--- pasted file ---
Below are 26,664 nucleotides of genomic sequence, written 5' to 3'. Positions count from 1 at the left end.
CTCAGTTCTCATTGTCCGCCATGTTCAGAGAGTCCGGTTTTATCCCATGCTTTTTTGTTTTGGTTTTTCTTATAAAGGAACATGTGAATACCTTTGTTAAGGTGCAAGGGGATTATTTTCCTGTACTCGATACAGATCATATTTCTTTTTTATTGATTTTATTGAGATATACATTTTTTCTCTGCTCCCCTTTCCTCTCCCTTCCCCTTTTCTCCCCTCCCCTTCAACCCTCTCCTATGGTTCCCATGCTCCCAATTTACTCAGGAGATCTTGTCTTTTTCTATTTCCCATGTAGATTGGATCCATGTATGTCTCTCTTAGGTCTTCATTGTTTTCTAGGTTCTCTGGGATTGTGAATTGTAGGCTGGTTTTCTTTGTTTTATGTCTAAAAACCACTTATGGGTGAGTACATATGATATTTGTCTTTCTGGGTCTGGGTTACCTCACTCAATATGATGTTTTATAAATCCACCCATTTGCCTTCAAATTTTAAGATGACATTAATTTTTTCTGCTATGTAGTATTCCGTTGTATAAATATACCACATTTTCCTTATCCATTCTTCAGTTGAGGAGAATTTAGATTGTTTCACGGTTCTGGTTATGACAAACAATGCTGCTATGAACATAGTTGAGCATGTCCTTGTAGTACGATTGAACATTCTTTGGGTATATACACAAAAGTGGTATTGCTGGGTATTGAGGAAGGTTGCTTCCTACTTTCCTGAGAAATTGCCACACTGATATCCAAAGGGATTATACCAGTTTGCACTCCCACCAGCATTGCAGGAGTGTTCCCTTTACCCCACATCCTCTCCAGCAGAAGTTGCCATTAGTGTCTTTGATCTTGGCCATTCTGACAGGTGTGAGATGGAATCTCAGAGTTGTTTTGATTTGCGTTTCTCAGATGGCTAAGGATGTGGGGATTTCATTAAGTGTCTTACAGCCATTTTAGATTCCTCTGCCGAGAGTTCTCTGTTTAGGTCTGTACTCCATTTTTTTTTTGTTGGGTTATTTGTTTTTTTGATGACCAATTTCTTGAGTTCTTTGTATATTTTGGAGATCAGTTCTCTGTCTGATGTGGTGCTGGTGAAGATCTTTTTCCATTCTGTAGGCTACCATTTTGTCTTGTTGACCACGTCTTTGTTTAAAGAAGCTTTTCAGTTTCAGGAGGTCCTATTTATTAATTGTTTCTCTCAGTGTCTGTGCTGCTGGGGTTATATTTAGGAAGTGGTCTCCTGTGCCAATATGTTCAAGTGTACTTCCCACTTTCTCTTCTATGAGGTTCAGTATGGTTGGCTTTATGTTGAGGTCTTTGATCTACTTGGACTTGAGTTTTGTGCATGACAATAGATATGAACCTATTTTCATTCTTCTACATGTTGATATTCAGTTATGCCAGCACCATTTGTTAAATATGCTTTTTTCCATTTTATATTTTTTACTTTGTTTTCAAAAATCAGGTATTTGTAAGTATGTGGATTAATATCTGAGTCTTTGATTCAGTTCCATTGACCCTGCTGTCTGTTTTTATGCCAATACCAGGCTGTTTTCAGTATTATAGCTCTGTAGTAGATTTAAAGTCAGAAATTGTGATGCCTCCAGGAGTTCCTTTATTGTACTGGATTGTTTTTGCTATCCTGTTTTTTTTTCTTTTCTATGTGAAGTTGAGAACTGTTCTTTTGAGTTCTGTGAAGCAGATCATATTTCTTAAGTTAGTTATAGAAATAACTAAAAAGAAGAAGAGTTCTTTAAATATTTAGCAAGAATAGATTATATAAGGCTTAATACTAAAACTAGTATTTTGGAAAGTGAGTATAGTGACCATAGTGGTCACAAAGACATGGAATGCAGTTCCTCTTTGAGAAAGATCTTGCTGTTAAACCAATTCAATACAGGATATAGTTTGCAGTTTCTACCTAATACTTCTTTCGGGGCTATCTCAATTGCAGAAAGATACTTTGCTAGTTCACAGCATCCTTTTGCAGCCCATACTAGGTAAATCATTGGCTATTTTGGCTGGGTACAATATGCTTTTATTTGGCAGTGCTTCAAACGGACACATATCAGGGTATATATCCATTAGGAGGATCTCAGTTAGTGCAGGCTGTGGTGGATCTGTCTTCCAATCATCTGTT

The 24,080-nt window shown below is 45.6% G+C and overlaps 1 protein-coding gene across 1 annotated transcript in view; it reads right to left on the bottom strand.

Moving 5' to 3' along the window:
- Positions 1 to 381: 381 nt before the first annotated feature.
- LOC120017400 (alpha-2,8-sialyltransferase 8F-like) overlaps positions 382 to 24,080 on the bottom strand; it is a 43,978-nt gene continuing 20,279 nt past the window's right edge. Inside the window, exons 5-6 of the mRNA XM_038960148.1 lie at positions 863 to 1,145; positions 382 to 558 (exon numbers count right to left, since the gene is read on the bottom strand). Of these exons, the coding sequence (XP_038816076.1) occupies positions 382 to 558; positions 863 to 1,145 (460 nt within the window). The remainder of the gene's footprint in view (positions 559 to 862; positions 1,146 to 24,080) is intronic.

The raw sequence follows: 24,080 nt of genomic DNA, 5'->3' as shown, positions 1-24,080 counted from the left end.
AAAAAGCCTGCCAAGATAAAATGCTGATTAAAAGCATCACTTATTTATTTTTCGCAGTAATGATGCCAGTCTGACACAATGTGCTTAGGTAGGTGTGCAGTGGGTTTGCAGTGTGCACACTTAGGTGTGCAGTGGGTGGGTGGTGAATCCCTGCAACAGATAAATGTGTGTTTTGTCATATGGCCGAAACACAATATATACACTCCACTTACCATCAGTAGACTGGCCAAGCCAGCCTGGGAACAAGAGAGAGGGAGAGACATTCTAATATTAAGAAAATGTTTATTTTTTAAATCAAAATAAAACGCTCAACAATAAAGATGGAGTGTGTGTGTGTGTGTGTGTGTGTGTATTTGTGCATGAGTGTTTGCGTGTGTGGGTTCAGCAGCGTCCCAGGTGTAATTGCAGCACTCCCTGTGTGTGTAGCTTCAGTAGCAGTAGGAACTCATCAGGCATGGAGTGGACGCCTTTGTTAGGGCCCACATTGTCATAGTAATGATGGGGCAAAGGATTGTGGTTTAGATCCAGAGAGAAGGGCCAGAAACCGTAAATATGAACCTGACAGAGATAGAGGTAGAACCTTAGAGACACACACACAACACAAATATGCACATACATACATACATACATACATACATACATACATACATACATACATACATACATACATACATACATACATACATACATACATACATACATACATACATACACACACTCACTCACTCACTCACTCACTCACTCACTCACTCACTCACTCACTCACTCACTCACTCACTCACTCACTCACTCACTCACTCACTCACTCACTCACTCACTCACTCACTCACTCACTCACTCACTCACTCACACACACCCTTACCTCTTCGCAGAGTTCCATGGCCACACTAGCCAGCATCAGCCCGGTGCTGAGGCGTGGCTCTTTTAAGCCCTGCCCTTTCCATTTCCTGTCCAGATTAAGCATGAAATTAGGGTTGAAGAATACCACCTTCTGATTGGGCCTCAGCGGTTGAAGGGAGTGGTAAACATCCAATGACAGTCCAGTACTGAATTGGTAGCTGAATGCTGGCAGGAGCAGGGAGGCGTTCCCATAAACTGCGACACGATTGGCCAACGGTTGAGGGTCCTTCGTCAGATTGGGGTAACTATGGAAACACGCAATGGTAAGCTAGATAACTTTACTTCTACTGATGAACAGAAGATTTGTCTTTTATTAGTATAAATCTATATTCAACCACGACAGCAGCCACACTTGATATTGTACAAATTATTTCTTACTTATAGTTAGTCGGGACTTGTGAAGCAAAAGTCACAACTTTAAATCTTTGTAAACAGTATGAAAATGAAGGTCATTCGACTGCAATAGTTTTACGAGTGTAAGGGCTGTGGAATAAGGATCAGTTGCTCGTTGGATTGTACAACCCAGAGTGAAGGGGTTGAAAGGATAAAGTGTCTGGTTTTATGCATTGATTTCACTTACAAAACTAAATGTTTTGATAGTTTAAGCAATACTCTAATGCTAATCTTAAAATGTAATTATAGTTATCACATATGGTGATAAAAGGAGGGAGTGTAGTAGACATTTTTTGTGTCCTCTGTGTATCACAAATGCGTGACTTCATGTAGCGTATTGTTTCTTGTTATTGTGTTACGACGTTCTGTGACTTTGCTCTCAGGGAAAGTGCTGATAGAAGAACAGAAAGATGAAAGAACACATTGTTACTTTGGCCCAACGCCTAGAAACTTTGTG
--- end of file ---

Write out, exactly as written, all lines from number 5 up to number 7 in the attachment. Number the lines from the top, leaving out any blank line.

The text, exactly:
- Positions 1 to 381: 381 nt before the first annotated feature.
- LOC120017400 (alpha-2,8-sialyltransferase 8F-like) overlaps positions 382 to 24,080 on the bottom strand; it is a 43,978-nt gene continuing 20,279 nt past the window's right edge. Inside the window, exons 5-6 of the mRNA XM_038960148.1 lie at positions 863 to 1,145; positions 382 to 558 (exon numbers count right to left, since the gene is read on the bottom strand). Of these exons, the coding sequence (XP_038816076.1) occupies positions 382 to 558; positions 863 to 1,145 (460 nt within the window). The remainder of the gene's footprint in view (positions 559 to 862; positions 1,146 to 24,080) is intronic.

The raw sequence follows: 24,080 nt of genomic DNA, 5'->3' as shown, positions 1-24,080 counted from the left end.